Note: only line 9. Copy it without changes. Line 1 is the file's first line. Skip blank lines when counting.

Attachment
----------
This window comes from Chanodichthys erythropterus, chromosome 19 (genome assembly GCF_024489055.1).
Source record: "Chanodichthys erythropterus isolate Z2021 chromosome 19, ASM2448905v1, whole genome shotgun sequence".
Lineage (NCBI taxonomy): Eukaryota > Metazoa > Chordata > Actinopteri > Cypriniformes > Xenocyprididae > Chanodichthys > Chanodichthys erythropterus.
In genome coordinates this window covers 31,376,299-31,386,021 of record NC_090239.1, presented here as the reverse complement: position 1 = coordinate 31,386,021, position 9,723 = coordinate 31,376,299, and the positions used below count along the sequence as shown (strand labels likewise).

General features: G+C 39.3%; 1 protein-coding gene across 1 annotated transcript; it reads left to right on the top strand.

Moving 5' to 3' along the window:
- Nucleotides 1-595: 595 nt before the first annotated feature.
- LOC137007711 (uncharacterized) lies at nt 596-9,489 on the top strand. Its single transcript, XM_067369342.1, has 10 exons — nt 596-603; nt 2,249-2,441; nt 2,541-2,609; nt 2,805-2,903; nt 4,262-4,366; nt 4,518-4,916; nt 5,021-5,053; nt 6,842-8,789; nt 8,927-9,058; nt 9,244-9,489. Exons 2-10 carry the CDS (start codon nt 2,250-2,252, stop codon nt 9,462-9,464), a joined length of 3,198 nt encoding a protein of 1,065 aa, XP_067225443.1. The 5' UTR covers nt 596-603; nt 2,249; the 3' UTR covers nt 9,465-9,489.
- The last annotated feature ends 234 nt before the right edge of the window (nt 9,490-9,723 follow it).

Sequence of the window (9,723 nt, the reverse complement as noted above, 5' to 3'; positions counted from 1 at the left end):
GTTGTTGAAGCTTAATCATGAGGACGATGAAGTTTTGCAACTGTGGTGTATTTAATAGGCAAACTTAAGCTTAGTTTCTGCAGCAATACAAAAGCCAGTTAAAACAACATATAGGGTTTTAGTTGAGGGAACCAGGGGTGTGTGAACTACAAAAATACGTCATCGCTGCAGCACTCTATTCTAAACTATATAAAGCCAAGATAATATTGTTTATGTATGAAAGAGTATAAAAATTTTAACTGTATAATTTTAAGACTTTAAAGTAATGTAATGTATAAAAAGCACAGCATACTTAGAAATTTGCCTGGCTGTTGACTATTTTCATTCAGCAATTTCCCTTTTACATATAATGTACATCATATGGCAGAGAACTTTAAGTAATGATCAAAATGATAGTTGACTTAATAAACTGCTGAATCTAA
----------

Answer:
- The last annotated feature ends 234 nt before the right edge of the window (nt 9,490-9,723 follow it).